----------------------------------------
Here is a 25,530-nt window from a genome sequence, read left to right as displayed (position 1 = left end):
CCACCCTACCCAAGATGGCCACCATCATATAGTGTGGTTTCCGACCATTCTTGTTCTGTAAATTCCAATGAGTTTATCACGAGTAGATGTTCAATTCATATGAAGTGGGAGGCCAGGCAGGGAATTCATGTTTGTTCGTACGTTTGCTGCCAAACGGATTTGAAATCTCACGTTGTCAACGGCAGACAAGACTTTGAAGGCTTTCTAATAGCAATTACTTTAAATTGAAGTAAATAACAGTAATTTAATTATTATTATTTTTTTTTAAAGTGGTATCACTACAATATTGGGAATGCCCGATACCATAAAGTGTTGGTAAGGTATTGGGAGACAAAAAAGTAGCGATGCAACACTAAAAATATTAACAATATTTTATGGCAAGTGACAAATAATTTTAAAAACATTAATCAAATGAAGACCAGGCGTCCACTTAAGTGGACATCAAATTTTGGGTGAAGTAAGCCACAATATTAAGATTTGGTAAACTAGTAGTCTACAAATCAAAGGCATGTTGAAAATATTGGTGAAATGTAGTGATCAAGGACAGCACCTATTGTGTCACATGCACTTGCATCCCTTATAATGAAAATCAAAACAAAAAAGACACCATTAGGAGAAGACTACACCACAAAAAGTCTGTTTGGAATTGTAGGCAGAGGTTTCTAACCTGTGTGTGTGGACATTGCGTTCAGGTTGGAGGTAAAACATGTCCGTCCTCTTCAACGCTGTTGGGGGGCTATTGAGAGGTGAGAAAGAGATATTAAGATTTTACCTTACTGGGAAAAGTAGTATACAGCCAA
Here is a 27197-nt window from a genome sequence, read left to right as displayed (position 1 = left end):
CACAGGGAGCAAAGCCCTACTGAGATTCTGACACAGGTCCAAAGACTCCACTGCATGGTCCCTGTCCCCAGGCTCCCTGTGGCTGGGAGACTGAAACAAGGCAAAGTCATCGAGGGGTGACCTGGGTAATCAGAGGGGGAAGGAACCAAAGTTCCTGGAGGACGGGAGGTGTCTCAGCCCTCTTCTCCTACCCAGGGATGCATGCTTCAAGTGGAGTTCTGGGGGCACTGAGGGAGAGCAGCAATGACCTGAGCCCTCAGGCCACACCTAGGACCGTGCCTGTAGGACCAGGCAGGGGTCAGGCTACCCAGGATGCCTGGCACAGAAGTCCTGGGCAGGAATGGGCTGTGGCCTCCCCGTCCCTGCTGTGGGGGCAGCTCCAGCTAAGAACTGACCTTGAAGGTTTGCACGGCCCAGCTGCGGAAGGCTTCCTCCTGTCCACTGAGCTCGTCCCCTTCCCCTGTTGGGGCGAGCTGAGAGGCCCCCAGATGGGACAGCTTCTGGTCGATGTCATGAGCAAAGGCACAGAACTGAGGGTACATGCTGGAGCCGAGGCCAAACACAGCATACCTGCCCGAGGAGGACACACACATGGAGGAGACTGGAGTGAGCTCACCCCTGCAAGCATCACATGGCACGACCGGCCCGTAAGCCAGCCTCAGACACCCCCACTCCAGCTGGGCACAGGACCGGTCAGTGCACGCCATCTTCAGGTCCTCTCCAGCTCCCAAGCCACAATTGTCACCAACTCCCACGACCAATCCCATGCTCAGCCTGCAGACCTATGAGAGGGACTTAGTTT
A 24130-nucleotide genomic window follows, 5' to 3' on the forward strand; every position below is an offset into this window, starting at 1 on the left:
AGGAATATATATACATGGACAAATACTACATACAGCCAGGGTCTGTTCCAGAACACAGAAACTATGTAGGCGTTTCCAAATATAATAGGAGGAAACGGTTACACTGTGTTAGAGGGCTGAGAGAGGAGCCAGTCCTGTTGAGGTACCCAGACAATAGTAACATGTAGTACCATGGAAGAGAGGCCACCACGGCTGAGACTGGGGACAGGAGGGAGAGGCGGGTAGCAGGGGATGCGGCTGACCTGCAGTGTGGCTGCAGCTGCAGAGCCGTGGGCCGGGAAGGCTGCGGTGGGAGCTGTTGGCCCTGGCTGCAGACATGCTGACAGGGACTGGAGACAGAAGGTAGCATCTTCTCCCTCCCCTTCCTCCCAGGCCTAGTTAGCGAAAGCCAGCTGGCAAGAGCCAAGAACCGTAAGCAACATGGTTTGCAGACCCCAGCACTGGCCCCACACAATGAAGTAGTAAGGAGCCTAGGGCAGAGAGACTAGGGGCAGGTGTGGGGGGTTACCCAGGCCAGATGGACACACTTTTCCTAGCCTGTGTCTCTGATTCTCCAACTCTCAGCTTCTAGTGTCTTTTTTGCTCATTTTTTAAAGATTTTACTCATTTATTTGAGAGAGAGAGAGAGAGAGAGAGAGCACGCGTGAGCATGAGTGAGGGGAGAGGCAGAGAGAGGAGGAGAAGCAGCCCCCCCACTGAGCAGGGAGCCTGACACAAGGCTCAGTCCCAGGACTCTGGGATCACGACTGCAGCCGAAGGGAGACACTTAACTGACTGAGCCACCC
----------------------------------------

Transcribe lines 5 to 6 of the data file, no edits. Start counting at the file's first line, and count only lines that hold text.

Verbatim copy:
A 24130-nucleotide genomic window follows, 5' to 3' on the forward strand; every position below is an offset into this window, starting at 1 on the left:
AGGAATATATATACATGGACAAATACTACATACAGCCAGGGTCTGTTCCAGAACACAGAAACTATGTAGGCGTTTCCAAATATAATAGGAGGAAACGGTTACACTGTGTTAGAGGGCTGAGAGAGGAGCCAGTCCTGTTGAGGTACCCAGACAATAGTAACATGTAGTACCATGGAAGAGAGGCCACCACGGCTGAGACTGGGGACAGGAGGGAGAGGCGGGTAGCAGGGGATGCGGCTGACCTGCAGTGTGGCTGCAGCTGCAGAGCCGTGGGCCGGGAAGGCTGCGGTGGGAGCTGTTGGCCCTGGCTGCAGACATGCTGACAGGGACTGGAGACAGAAGGTAGCATCTTCTCCCTCCCCTTCCTCCCAGGCCTAGTTAGCGAAAGCCAGCTGGCAAGAGCCAAGAACCGTAAGCAACATGGTTTGCAGACCCCAGCACTGGCCCCACACAATGAAGTAGTAAGGAGCCTAGGGCAGAGAGACTAGGGGCAGGTGTGGGGGGTTACCCAGGCCAGATGGACACACTTTTCCTAGCCTGTGTCTCTGATTCTCCAACTCTCAGCTTCTAGTGTCTTTTTTGCTCATTTTTTAAAGATTTTACTCATTTATTTGAGAGAGAGAGAGAGAGAGAGAGAGCACGCGTGAGCATGAGTGAGGGGAGAGGCAGAGAGAGGAGGAGAAGCAGCCCCCCCACTGAGCAGGGAGCCTGACACAAGGCTCAGTCCCAGGACTCTGGGATCACGACTGCAGCCGAAGGGAGACACTTAACTGACTGAGCCACCC